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Album running time

1: Main Title (3:28)
2: The House (2:50)
3: The Illustrations (2:25)
4: Felicia (1:40)
5: The Rose (1:55)
6: The Lion (:51)
7: 21st Century House (1:56)
8: Angry Child (1:49)
9: Quiet Evening (2:50)
10: Skin Illustrations (1:22)
11: The Rocket (1:19)
12: The Rain (1:34)
13: The Sun Dome (1:24)
14: Almost a Wife (6:05)
15: The Morning After (2:00)
16: The House is Gone (3:46)
17: Frightened Willie (4:29)

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conducted by


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Released by
Serial number
FSM Vol 4 No 14

Artwork copyright (c) 1969 Warner Bros.; review copyright (c) 2002 James Southall

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Audacious, brilliant science fiction music

The Illustrated Man was a 1969 adaptation of four short stories by Ray Bradbury starring the late Rod Steiger who had to wear full body make-up for ten days continuously to give the illusion of being covered with tattoos. It was not a success commercially though critics thought it was a valiant attempt to make something different. Director Jack Smight turned to Jerry Goldsmith for the music and, as with virtually everything he wrote at the time, Goldsmith provided a music score unlike any Hollywood had ever heard until then.

It is the composer's fourth serial score (after Freud, The Satan Bug and Planet of the Apes) and there are certain parallels which could be drawn, especially with the latter, though here the sound effects are generally electronic rather than acoustic in nature. The film is episodic as some of Steiger's tattoos come alive to branch out into a different story and Goldsmith gives each of the three episodes within the movie their own distinct sound, as well as developing one for the wraparound sections.

The opening cue is brilliant: a female vocalise alternates with a very small ensemble highlighting woodwind and harp. The melody crops up through the whole score (and, indeed, is brilliantly used by Goldsmith to bind the episodes together) but it never sounds quite so wonderful as in the opening track, one of the composer's greatest creations. The next few cues underscore the movie's set up and Goldsmith unusually adds a sitar to his smallish orchestra, which is effective in adding the requisite air of mystery.

The first episode is scored with "21st Century House" and the proceeding two cues, in which Goldsmith almost exclusively uses electronics. They function almost like his electronics in Logan's Run a few years later: terrifying timbres are created to show that the future might not be all it's cracked up to be. The score's longest cue by far is "Almost a Wife" and it's also one of the best. Chilling pizzicato strings are joined by piano and percussion (think of the nonthematic material in Chinatown) before the score's most pastoral presentation of its main theme, performed by an alto recorder and, after a brief break comes one of the most beautiful passages in any score by the composer when his main theme is performed by violin accompanied simply by cello and harp.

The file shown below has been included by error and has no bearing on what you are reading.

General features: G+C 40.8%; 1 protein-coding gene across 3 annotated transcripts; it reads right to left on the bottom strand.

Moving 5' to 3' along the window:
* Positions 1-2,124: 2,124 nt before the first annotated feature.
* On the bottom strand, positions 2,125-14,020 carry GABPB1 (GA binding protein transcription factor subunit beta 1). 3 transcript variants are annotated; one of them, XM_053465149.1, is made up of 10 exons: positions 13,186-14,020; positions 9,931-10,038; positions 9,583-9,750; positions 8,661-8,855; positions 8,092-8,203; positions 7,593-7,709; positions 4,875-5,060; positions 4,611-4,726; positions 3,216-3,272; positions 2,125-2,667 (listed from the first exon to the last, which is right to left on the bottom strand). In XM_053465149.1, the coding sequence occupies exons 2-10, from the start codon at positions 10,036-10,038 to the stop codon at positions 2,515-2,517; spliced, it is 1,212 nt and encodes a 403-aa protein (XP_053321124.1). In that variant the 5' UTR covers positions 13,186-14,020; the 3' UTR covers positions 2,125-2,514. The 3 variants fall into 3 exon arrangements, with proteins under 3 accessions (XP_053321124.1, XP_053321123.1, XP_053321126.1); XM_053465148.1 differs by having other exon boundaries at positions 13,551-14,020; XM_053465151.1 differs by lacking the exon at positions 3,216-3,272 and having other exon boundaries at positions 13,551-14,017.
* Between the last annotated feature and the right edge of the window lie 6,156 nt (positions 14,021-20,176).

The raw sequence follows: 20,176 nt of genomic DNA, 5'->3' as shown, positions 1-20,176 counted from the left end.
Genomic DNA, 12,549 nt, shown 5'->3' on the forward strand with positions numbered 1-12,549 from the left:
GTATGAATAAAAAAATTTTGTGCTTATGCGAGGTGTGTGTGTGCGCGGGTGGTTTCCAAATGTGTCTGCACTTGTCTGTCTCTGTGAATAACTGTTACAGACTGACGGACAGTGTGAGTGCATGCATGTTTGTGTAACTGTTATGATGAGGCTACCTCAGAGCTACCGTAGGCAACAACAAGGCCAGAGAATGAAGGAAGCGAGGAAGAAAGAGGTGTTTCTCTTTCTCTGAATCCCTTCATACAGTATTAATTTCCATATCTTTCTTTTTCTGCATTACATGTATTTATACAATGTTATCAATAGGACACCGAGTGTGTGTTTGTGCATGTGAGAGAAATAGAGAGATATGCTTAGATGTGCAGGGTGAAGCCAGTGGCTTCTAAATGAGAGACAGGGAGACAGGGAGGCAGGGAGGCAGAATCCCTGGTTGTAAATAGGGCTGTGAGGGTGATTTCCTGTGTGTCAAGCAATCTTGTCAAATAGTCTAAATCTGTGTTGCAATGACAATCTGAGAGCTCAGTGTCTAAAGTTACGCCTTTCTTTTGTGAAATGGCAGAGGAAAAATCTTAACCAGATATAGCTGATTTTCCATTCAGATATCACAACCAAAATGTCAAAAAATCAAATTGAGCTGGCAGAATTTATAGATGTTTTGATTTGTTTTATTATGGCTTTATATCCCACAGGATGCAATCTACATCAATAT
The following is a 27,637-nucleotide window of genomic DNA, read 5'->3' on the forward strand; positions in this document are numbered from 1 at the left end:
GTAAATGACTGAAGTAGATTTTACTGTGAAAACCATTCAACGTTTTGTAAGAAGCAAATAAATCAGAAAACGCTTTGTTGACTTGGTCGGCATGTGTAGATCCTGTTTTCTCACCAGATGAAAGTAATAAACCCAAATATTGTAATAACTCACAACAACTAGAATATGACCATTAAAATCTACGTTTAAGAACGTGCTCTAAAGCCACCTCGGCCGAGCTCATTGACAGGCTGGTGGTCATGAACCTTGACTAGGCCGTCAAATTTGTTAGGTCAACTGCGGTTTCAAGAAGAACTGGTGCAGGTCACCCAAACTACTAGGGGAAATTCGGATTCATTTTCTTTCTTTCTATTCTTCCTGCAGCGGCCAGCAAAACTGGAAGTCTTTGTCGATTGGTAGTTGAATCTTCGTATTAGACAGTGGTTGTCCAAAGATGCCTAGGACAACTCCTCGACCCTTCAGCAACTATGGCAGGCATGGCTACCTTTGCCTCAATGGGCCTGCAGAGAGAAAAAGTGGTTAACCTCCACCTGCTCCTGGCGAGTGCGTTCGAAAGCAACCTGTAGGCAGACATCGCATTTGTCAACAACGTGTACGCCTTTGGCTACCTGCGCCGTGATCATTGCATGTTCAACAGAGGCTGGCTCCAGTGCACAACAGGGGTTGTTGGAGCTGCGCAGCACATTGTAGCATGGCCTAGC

The Illustrated Man will most definitely not be a score for everybody but above anything else, proves what an extraordinarily innovative composer Jerry Goldsmith was. In the first 20 years or so of his career, with virtually every new score he would try to extend himself still further. Above anything else, his music always had something to say - with the possible exception of Alex North, no other film composer has ever managed to write music that so perfectly accompanied its film and stood alone so purely as Goldsmith's work from this period. Those who know the composer only from his modern work would no doubt be shocked to hear a score like this, but fans of the composer's wider career will no doubt sit back in amazement to hear how wonderful this music is. The previous bootleg was shockingly poor (even missing off the score's most famous bit, the female vocalise at the beginning - and suffering from bad sound) and can now be discarded. Film Score Monthly's release is model: the liner notes by Lukas Kendall and Jeff Bond could be a textbook example of how they should be done; the stereo sound is first-rate; and the picture of Goldsmith with a goatee beard in the booklet is worth the price of admission by itself.